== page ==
Prayer and Psychology
There are famous research and empirical studies that show a close relationship between prayer and psycho-physiological healing.
People do heal through prayer. It can heal psychologically and spiritually. It can heal physically. It’s both internal and external.
We normally think that prayer is “doing.” But in essence, it is not. It is “being.”
Effective prayer is prayer in “being.”
Jerry was a psychotherapy patient in one well known study on the psychological effects of prayer.
According to psychology researchers, Parker and St. John’s, in their book “Prayer Can Change Your Life: Experiments and Techniques in Prayer Therapy,” there is a maladaptive way in praying that reinforces personal problems.
They cited the case of Jerry who used “rote prayer.”
He “ ... reiterated his guilt and his ‘wormy’ feeling, constantly asking for forgiveness which he never took. His concept of God was a faraway Being which increased his feelings of dependency and inadequacy because he could never be sure He was listening ... and for 271 evenings straight he told God and himself what a failure they made as a team.”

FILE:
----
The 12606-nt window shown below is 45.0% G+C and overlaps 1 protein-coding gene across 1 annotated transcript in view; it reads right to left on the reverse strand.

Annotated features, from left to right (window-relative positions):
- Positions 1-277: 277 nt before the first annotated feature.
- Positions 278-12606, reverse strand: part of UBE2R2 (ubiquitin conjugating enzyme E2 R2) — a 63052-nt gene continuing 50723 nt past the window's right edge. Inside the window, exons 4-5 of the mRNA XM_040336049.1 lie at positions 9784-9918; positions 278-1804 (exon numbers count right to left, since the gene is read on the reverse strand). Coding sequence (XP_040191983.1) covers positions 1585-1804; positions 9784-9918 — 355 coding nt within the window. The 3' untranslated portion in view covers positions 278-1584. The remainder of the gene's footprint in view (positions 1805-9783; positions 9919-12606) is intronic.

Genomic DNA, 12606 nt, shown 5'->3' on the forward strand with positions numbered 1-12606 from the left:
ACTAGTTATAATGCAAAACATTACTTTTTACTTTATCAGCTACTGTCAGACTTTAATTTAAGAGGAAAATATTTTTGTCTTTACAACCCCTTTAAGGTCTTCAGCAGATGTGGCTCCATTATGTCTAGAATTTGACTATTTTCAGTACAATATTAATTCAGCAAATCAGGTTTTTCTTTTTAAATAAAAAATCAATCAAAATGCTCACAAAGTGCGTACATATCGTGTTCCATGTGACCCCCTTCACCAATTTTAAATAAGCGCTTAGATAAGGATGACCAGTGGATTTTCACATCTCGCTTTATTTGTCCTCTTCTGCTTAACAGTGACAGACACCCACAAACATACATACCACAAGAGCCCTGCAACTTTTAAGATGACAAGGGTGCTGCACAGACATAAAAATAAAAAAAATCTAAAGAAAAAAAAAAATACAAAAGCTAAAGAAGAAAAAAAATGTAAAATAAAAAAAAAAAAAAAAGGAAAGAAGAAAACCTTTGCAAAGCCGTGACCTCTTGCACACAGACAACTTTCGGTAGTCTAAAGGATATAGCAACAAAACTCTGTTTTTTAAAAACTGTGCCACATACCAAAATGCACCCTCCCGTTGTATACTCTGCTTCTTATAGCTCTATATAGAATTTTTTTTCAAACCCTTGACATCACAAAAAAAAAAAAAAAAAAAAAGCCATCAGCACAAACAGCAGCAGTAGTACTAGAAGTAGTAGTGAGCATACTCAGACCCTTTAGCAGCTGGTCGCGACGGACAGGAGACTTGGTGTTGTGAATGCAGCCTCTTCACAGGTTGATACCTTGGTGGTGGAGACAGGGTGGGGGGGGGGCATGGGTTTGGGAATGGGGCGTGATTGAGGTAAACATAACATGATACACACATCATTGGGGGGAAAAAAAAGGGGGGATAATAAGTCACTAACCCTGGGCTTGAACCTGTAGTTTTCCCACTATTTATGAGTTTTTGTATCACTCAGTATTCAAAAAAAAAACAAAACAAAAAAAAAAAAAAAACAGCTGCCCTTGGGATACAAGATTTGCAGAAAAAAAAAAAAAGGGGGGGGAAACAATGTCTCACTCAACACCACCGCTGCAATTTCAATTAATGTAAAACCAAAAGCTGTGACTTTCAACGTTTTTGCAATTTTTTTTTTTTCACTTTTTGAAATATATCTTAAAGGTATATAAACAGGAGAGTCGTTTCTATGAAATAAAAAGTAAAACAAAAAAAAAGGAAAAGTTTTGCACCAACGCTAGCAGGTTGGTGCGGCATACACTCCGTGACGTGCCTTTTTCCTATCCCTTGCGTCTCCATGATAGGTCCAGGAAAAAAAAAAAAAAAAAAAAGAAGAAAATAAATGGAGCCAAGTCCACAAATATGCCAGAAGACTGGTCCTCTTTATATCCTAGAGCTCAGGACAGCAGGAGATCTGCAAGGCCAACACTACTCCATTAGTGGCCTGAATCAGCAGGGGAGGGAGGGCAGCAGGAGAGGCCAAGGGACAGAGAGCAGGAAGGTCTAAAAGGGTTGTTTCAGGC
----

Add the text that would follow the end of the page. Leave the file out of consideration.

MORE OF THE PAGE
1. It has to be REGULAR.
2. It has to be an ACT OF SURRENDER.
- We pray with the attitude of giving up our
desires and demands, seeking only to do
3. It has to be POSITIVE.
- Affirmative statements rather than desperate
begging or negative statements.
4. It has to be in expectant FAITH.
- Receptive and visualizing and trusting God to
answer our prayers.
“Do not heap up empty phrases as the Gentiles do ... for your Father knows what you need before you ask Him.” (Matthew 6: 7, 8)
The Lord tells us to pray for our needs. But, not use a lot of words or rote prayer.
He looks at our heart, more than our words or actions, when we pray.